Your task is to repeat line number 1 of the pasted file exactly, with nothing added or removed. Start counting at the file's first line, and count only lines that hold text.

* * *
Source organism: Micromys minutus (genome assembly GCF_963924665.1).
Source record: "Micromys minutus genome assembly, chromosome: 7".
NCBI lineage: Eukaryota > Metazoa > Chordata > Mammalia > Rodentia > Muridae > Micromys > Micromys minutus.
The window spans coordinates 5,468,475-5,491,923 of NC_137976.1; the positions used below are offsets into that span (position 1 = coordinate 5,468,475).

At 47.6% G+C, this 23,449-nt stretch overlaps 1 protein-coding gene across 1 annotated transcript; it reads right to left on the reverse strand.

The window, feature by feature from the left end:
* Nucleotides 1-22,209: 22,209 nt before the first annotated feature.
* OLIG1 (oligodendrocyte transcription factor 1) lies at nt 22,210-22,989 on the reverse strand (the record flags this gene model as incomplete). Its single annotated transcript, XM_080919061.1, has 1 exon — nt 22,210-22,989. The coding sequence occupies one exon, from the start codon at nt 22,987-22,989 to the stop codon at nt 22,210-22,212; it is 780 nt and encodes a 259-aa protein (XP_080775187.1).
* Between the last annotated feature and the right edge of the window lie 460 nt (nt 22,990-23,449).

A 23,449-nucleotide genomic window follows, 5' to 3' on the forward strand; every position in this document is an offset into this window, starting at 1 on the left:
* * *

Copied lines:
Source organism: Micromys minutus (genome assembly GCF_963924665.1).